keropi wrote on 2020-05-11, 13:23:
edit: this can be loaded from DOS and used there, right?
As is often the case with the InterWave (and EMU8000), the answer isn't quite so simple. While it is possible to load and use RAM-based banks from DOS, I am not aware of too many big-name DOS titles that supported that feature explicitly. It looks like most software just looked for and used whatever bank happened to be in the on-board ROM. I will do more testing if/when I have time to work on the RC-1 board, but it looks like most software was not hard-coded to expect the standard 1 MiB Eye & I ROM; whatever is there will be used.
The standard DOS PLAY.EXE, as one of the included utilities, does support loading and using RAM-based banks, which serves as proof that it can be done. The "problem" with the approach taken by the InterWave (and EMU8000) is that these features are partially software-driven, so each application has to be aware of the need to load the instruments, where/how to get the bank, as well as how to tell the chip to play the data. It seems most developers didn't bother.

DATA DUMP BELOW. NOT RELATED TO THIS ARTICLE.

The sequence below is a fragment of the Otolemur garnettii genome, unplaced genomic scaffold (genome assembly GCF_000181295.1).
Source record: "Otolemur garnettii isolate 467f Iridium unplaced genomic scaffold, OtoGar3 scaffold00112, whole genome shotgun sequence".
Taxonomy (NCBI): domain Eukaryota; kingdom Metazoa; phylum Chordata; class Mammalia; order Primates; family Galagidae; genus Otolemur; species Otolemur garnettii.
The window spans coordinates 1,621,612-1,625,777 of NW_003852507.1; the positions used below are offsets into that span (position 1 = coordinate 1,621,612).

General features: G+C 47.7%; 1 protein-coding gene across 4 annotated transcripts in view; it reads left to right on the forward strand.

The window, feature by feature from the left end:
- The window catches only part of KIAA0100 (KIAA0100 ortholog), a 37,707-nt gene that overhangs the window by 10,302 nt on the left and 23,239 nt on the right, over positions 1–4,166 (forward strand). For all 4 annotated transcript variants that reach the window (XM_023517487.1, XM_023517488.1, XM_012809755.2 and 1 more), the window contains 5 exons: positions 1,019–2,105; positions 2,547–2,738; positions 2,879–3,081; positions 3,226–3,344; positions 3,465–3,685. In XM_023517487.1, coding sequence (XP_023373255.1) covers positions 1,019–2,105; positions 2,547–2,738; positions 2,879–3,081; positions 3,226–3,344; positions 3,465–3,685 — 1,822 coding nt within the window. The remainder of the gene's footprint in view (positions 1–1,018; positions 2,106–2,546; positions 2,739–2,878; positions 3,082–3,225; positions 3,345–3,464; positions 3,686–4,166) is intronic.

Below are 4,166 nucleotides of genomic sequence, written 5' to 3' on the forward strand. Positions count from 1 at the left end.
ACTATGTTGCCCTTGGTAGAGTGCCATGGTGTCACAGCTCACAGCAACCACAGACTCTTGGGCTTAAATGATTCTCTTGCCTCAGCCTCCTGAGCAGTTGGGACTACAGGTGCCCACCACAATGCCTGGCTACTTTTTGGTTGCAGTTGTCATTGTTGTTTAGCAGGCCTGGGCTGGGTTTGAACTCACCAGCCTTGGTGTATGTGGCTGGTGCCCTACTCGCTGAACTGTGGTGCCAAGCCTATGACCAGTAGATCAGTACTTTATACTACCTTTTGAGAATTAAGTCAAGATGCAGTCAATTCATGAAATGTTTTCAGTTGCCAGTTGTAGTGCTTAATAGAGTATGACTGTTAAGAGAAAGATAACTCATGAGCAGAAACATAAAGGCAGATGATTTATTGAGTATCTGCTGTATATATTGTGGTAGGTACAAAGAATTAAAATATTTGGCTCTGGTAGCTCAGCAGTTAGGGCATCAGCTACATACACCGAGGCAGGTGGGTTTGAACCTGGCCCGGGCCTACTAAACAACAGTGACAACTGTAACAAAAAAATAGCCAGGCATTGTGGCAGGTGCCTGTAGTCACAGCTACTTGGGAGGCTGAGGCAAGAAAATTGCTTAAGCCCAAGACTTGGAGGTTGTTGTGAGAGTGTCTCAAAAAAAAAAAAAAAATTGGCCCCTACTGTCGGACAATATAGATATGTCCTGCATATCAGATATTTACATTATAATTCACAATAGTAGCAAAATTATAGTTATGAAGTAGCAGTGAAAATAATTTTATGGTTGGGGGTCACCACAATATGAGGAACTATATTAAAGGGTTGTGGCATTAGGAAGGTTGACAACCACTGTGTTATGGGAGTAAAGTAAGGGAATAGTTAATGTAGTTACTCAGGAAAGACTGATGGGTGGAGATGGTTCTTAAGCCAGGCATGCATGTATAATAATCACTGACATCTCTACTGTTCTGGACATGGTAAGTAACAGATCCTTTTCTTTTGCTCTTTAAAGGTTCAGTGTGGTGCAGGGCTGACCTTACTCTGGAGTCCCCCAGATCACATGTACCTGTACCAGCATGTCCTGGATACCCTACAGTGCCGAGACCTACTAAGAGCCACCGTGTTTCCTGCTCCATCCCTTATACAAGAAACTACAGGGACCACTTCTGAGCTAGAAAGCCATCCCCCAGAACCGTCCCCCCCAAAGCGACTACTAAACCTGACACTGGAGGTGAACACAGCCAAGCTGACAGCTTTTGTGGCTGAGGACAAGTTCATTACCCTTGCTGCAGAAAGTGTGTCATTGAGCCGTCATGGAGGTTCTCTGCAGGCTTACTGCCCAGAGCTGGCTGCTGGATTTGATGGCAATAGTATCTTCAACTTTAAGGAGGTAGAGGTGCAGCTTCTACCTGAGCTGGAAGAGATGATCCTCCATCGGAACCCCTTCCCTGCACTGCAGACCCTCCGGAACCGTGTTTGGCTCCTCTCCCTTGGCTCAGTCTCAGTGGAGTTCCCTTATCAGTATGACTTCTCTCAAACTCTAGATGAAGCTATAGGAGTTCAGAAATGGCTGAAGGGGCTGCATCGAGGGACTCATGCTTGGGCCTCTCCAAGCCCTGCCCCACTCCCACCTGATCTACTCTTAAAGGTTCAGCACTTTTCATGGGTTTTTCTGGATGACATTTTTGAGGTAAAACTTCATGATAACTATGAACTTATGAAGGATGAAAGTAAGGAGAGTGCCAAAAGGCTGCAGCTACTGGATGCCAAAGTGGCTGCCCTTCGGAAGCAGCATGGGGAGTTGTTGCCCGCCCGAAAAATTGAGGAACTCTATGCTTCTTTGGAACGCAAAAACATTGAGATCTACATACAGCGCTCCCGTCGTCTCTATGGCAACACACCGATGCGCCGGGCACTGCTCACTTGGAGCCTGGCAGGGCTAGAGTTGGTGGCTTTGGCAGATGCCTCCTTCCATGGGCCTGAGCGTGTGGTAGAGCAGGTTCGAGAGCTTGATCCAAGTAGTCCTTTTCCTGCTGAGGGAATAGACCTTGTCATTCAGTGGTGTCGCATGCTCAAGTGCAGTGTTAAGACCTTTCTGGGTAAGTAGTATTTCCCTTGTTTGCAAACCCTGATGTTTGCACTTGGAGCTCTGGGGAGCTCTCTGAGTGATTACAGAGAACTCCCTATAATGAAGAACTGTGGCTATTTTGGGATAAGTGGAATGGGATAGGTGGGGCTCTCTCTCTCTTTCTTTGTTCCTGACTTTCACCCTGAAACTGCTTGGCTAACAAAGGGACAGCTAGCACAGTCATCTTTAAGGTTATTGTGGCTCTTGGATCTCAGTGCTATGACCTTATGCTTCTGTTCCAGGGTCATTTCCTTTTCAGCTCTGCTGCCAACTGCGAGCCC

It is worth repeating that playback quality benefits significantly from at least some RAM, even when using a ROM-based bank. If you are not going to be doing any significant experimentation with RAM-based banks or using trackers to play large MODs (or similar), you will generally have enough with 4 MiB of on-board RAM. Software written for GF1-based cards can't use more than 1 MiB; most demos won't need more than 4 MiB; and for game music played from the standard ROM bank, that will also be more than enough.
EDIT: I forgot to mention that, while the BOM for the RC-1 board is mostly the same, there should be at least a few differences. Compare the two before ordering, or you may end up being a few parts short.